Magic Leap is wildly ambitions and secretive. This is incredibly annoying. Their vision is grand but they won’t tell us what they are actually doing. This engenders a feeling of negativity. It makes us feel like they are in a secret club and they won’t invite us in. It makes us feel like they think they are better than us. That they have a secret Magic power and we can’t have it. It brings out our feelings of entitlement. It stretches our patience to a breaking point. It makes us want them to fail. It makes us look at that vision and say “No, you can’t do that”.
I get it. I get that feeling. I feel it too.
But it is fundamentally a negative emotion that you should try to overcome. It comes from a feeling of being left out. It comes from impatience. Feelings of jealousy. Feelings of entitlement. And it grows. It evolves from the initial feelings into a solid belief that needs to be fed with more justification. It spirals until nothing that the company does could possibly be good because at this point it would prove that you are wrong and we humans fight this idea of being wrong tooth and nail. We lose sight of where this all began. We lose sight of the scale at which we should react. We lose the fact that the company is just ambitious and secretive and may have bitten off more than they can chew and instead think that they have personally slighted us or attacked us and are therefore irredeemable.
This isn’t only true for Magic Leap. You see it happening to almost any unproven entity that is trying something ambitious. Oculus got it in the early days. Elon Musk is in the middle of it now. It is very common.
Magic Leap showed off another developer sample last week. It was a “Hello World/Teapot” style sample that shows off some basic interactions that developers can learn from. As well as releasing the sample, they walked through some video of the sample in action. This video, that is not intended to show off the full power of the device, was a lightning rod for the feelings described above.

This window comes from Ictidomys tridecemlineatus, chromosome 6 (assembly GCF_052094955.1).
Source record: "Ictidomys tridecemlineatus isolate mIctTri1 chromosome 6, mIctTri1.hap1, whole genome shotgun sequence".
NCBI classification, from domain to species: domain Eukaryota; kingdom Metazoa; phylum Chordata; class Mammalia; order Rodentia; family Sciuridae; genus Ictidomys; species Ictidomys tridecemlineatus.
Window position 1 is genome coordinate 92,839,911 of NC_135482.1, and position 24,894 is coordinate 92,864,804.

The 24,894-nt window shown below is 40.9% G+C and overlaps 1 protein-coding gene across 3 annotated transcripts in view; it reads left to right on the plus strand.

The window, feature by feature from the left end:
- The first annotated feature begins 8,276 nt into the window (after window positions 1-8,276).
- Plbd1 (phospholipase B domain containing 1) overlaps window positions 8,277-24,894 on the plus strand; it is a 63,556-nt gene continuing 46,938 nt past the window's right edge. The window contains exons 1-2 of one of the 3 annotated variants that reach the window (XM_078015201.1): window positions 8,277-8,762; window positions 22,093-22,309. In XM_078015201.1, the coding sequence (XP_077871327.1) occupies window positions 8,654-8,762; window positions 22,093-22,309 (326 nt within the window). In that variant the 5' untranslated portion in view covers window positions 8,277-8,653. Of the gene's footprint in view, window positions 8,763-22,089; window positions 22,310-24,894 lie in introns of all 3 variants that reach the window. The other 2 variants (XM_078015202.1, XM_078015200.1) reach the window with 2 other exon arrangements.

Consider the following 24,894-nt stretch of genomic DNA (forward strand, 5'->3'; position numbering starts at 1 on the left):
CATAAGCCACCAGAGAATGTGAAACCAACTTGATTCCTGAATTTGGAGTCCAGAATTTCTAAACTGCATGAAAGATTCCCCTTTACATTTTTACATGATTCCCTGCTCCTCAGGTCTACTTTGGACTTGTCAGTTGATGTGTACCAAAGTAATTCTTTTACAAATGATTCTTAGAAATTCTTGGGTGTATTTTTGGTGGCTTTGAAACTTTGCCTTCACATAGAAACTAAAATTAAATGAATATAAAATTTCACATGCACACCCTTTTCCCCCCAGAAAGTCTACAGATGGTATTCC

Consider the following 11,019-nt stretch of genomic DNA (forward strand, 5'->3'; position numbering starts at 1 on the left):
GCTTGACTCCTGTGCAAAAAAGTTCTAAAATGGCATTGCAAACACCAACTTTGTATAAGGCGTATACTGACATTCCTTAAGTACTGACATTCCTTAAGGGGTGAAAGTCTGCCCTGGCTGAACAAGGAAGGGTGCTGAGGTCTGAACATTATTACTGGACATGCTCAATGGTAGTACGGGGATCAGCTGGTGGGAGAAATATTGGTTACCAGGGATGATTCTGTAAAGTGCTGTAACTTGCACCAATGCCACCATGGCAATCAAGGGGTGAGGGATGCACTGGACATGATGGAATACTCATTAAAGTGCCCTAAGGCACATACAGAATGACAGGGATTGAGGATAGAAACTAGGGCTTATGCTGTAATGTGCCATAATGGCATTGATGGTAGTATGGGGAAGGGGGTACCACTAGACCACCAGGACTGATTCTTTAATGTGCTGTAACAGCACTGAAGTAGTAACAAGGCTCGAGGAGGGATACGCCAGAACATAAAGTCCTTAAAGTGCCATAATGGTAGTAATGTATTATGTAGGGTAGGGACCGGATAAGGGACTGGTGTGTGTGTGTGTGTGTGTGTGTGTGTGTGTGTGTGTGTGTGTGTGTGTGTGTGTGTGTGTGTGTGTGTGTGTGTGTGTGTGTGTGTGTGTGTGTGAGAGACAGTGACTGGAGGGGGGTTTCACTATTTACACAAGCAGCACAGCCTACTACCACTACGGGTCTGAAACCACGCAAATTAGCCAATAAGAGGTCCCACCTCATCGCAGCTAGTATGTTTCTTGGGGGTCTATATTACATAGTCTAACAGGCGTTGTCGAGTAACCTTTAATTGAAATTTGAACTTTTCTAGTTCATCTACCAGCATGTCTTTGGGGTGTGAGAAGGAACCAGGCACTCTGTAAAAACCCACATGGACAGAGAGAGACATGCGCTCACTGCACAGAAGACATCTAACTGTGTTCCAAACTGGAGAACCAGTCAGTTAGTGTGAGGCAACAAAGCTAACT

This has fed the spiral of negative rationalisation. Folks see it as an indication that they were indeed right to dismiss and insult Magic Leap as a whole for being secretive and, it seems, for releasing concept videos that are over 3 years old and in some whale jumping cases almost 5 years old. This feeling has long memories.
Companies make concept videos. This is a common practice. There is nothing wrong with that. It shows the vision and ambition of the company. In many cases, it is used for hiring. They can attract the top talent that wants to be working on the problems that need to be solved to hit that vision.
Have a look at the zelda announcement video for example. This video shows a level of graphic fidelity far beyond the product that was released. The video was published years before they had a finished product. It was to show what they wanted to build. Zelda was an unmitigated success. Nintendo was able to build a concept video, not hit the target of the concept video and still be considered one of the best games ever released.
So, I think if you are sitting behind that keyboard right now and you are mad at this company. You need to let it go. Those concept videos were released over 3 years ago by a start-up that is still trying to find its feet. Perhaps they shouldn’t have published those videos but to continue to indict this company for 3 year old mistakes is unreasonable. They have since released many videos to help properly guide expectations. At some point you have to consider the idea that you are using these concept videos to rationalise the feeling of dismissiveness you have towards Magic Leap and not the other way around.
Let go of your negative feelings and just embrace the fact this company is try to build something cool. They might fail catastrophically. In fact, that is the most likely outcome. That isn’t an insightful point. It is the obvious point. So be bold and stand up for the underdog.